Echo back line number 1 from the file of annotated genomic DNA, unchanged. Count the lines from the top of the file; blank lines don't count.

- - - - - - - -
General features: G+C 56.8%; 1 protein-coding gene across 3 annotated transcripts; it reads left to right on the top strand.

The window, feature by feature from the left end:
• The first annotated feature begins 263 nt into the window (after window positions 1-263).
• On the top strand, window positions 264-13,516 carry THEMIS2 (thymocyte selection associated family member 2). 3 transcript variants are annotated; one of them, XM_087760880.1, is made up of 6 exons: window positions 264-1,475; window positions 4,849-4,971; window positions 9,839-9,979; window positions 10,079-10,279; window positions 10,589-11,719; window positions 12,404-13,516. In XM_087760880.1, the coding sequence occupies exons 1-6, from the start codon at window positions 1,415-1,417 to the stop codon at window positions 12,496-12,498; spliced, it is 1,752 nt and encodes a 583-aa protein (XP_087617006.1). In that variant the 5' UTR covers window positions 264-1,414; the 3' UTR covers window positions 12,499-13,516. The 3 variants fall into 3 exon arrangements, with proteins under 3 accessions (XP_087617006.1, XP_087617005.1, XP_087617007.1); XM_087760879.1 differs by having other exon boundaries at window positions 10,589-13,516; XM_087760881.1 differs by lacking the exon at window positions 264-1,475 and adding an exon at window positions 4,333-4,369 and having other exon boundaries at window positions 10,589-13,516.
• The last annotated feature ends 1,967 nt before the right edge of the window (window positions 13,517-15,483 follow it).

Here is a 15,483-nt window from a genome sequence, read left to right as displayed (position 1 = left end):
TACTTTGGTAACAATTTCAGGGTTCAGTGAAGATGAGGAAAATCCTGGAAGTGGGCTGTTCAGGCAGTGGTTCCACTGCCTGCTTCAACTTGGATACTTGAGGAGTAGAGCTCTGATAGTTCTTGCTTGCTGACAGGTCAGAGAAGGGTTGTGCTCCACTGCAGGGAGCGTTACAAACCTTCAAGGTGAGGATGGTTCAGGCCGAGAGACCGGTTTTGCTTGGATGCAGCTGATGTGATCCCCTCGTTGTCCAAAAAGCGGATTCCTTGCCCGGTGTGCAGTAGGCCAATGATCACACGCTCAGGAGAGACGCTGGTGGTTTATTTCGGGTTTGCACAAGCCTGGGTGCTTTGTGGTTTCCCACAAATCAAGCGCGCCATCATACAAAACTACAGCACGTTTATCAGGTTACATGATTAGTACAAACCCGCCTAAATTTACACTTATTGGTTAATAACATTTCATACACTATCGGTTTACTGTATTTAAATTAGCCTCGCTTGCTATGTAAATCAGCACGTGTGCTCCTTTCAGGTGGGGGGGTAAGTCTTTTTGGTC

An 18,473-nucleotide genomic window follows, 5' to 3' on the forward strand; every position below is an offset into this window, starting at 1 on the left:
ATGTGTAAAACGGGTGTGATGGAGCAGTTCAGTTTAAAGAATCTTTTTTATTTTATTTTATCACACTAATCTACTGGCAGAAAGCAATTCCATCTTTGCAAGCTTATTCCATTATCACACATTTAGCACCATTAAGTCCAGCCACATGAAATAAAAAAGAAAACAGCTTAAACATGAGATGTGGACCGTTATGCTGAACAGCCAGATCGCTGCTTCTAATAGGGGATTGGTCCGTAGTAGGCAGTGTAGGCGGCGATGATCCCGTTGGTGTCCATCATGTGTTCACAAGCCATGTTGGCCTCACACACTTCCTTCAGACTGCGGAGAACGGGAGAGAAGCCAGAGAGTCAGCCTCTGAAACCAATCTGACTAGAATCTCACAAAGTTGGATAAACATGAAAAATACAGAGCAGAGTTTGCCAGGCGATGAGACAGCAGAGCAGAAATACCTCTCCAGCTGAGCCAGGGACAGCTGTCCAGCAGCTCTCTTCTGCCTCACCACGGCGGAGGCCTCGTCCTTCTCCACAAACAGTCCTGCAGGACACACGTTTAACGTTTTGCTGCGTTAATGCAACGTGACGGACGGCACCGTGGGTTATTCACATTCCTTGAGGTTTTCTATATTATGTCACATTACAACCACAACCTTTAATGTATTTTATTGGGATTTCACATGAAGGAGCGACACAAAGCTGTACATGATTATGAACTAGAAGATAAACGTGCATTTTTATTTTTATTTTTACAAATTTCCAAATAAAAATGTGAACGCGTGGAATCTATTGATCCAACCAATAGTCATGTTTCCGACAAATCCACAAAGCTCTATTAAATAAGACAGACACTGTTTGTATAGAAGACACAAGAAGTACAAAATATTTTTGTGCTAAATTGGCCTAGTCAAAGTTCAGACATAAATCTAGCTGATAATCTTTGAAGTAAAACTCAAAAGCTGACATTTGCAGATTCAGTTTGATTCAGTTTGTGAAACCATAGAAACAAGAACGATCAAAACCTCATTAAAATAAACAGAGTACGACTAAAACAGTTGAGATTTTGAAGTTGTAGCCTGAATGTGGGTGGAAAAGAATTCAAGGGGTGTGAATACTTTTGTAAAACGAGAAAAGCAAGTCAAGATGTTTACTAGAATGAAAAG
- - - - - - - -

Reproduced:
General features: G+C 56.8%; 1 protein-coding gene across 3 annotated transcripts; it reads left to right on the top strand.